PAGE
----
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A third offensive launched in May against the French between Soissons and Reims, known as the Third Battle of the Aisne, saw the Germans reach the north bank of the Marne River at Château-Thierry, 95 kilometres (59 mi) from Paris, on 27 May. On 31 May, the 3rd Division held the German advance at Château-Thierry and the German advance turned right towards Vaux and Belleau Wood. On 1 June, Château-Thierry and Vaux fell, and German troops moved into Belleau Wood. The U.S. 2nd Division—which included a brigade of U.S. Marines—was brought up along the Paris-Metz highway. The 9th Infantry Regiment was placed between the highway and the Marne, while the 6th Marine Regiment was deployed to their left. The 5th Marine and 23rd Infantry regiments were placed in reserve. On the evening of 1 June, German forces punched a hole in the French lines to the left of the Marines' position. In response, the U.S. reserve—consisting of the 23rd Infantry Regiment, the 1st Battalion, 5th Marines, and an element of the 6th Machine Gun Battalion—conducted a forced march over 10 kilometres (6.2 mi) to plug the gap in the line, which they achieved by dawn. By the night of 2 June, the U.S. forces held a 20 kilometres (12 mi) front line north of the Paris-Metz Highway running through grain fields and scattered woods, from Triangle Farm west to Lucy and then north to Hill 142. The German line opposite ran from Vaux to Bouresches to Belleau. German commanders ordered an advance on Marigny and Lucy through Belleau Wood as part of a major offensive, in which other German troops would cross the Marne River. The commander of the Marine Brigade, Army General James Harbord, countermanding a French order to dig trenches further to the rear, ordered the Marines to "hold where they stand". With bayonets, the Marines dug shallow fighting positions from which they could fight from the prone position. In the afternoon of 3 June, German infantry attacked the Marine positions through the grain fields with bayonets fixed. The Marines waited until the Germans were within 100 yd (91 m) before opening deadly rifle fire which mowed down waves of German infantry and forced the survivors to retreat into the woods. Having suffered heavy casualties, the Germans dug in along a defensive line from Hill 204, just east of Vaux, to Le Thiolet on the Paris-Metz Highway and northward through Belleau Wood to Torcy.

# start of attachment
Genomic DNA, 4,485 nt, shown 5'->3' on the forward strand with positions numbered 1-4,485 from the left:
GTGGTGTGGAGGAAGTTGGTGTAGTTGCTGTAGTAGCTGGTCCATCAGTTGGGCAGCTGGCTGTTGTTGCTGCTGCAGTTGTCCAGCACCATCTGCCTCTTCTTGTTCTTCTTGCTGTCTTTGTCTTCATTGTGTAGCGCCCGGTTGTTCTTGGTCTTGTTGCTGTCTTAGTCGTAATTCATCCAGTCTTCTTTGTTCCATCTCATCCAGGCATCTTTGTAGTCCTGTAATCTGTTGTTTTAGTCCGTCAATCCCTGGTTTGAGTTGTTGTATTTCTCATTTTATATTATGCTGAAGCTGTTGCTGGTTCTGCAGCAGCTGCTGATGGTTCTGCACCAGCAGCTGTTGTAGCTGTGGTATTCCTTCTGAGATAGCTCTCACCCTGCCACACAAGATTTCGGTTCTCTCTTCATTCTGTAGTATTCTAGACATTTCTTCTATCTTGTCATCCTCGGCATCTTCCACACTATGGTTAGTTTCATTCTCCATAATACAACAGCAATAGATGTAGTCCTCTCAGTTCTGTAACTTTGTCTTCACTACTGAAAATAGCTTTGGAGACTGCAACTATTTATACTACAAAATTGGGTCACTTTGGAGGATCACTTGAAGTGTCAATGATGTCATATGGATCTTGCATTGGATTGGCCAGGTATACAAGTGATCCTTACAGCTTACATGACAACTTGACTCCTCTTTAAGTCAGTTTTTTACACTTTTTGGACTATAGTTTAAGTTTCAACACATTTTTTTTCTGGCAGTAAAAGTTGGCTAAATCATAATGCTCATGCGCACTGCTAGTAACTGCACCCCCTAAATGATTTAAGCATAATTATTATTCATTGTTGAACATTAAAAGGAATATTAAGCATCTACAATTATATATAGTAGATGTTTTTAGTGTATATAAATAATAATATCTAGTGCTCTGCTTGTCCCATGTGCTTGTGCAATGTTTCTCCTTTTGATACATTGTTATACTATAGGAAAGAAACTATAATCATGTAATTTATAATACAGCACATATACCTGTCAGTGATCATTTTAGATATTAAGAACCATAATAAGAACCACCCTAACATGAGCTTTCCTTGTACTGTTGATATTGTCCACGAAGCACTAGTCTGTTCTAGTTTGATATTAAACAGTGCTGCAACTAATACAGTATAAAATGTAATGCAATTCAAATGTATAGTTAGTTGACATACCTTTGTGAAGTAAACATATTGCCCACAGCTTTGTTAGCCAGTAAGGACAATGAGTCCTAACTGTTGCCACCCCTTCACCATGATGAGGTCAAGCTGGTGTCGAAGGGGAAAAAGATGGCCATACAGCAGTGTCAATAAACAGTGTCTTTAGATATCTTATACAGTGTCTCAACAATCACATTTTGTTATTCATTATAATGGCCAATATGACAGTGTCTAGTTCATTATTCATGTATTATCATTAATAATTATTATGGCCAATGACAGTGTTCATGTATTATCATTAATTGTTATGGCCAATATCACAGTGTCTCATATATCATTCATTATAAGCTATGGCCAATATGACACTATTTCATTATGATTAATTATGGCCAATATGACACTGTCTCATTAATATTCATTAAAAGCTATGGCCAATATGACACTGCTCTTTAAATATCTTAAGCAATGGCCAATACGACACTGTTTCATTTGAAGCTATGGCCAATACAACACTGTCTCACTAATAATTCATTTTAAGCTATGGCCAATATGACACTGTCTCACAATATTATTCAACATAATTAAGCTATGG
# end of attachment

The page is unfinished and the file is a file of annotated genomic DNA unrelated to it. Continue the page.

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>A third offensive launched in May against the French between Soissons and Reims, known as the Third Battle of the Aisne, saw the Germans reach the north bank of the Marne River at Château-Thierry, 95 kilometres (59 mi) from Paris, on 27 May. On 31 May, the 3rd Division held the German advance at Château-Thierry and the German advance turned right towards Vaux and Belleau Wood. ⇒ソワソンとランスの間のフランス軍に対する第3回目の攻撃が5月に始まった。これが「第3次エーヌの戦い」として知られるもので、5月27日、ドイツ軍がパリから95キロ(59マイル)のシャトー=ティエリーにあるマルヌ川の北岸に到達する状況に至った。5月31日、第3師団がドイツ軍の進軍をシャトー=ティエリーで抑えたので、ドイツ軍の進軍隊はヴォーやベロー・ウッドに向かって右に旋回した。 >On 1 June, Château-Thierry and Vaux fell, and German troops moved into Belleau Wood. The U.S. 2nd Division—which included a brigade of U.S. Marines—was brought up along the Paris-Metz highway. The 9th Infantry Regiment was placed between the highway and the Marne, while the 6th Marine Regiment was deployed to their left. The 5th Marine and 23rd Infantry regiments were placed in reserve. On the evening of 1 June, German forces punched a hole in the French lines to the left of the Marines' position. In response, the U.S. reserve—consisting of the 23rd Infantry Regiment, the 1st Battalion, 5th Marines, and an element of the 6th Machine Gun Battalion—conducted a forced march over 10 kilometres (6.2 mi) to plug the gap in the line, which they achieved by dawn. ⇒6月1日、シャトー・ティエリーとヴォーが陥落したので、ドイツ軍はベロー・ウッドに移った。米国軍第2師団 ―海兵隊を含む― がパリ=メッツ高速道に沿って配置された。第9歩兵連隊は高速道路とマルヌの間に布陣し、第6海兵連隊は左翼に展開した。第5海兵隊と第23歩兵連隊は予備軍として配備された。6月1日の夜、ドイツ軍は海兵隊員の陣地左側にあるフランス軍の戦線に穴を開けた。これに対応して、米国軍予備隊 ―第23歩兵連隊、第1大隊、第5海兵隊、第6機関銃大隊の要員から成る― が、10キロ(6.2マイル)を超える行軍を強行し、明け方までに間隙を埋めることに成功した。 >By the night of 2 June, the U.S. forces held a 20 kilometres (12 mi) front line north of the Paris-Metz Highway running through grain fields and scattered woods, from Triangle Farm west to Lucy and then north to Hill 142. The German line opposite ran from Vaux to Bouresches to Belleau. German commanders ordered an advance on Marigny and Lucy through Belleau Wood as part of a major offensive, in which other German troops would cross the Marne River. The commander of the Marine Brigade, Army General James Harbord, countermanding a French order to dig trenches further to the rear, ordered the Marines to "hold where they stand". ⇒6月2日の夜、米国軍はパリ・メッツ高速道路の北に20キロ(12マイル)の前線を掌握したが、それはトライアングル農場の西からルーシーへ、そして北へ向って142番ヒルまで穀物畑や散在する森林を通り抜けていた。ドイツ軍の戦線は反対にヴォーからブルシェ、ベローまで走っていた。ドイツ軍の指揮官らは、他のドイツ軍がマルヌ川を渡る大規模な攻撃の一環として、ベロー・ウッドを通ってマリニーとルーシーを進軍するよう命じた。海兵旅団の指揮官ジェームス・ハーバード将軍は、もっと後衛部に塹壕を掘るようにというフランス軍の命令に逆らって、海兵隊員に「自分の持ち場を保持する」よう命じた。 >With bayonets, the Marines dug shallow fighting positions from which they could fight from the prone position. In the afternoon of 3 June, German infantry attacked the Marine positions through the grain fields with bayonets fixed. The Marines waited until the Germans were within 100 yd (91 m) before opening deadly rifle fire which mowed down waves of German infantry and forced the survivors to retreat into the woods.  Having suffered heavy casualties, the Germans dug in along a defensive line from Hill 204, just east of Vaux, to Le Thiolet on the Paris-Metz Highway and northward through Belleau Wood to Torcy. ⇒海兵隊員らが銃剣隊とともに、敗れやすい陣地から戦うことになるような浅い塹壕の戦闘陣地を掘った。6月3日の午後、ドイツ軍の歩兵隊は、銃剣隊のはり付いた穀物畑を通じて海兵隊員を攻撃した。海兵隊員はドイツ軍が100ヤード(91m)以内に来るまで待ってから、熾烈な射撃でドイツ軍歩兵隊の波をなぎ倒し、生存者を森に退却させた。  甚大な犠牲者に苦しんだドイツ軍は、ヴォー真東の丘陵204番ヒルからパリ・メッツ高速道路のル・ティオレへ向かい、ベロー・ウッドを通って北のトルシーへ向かう守備線に沿って塹壕を掘った。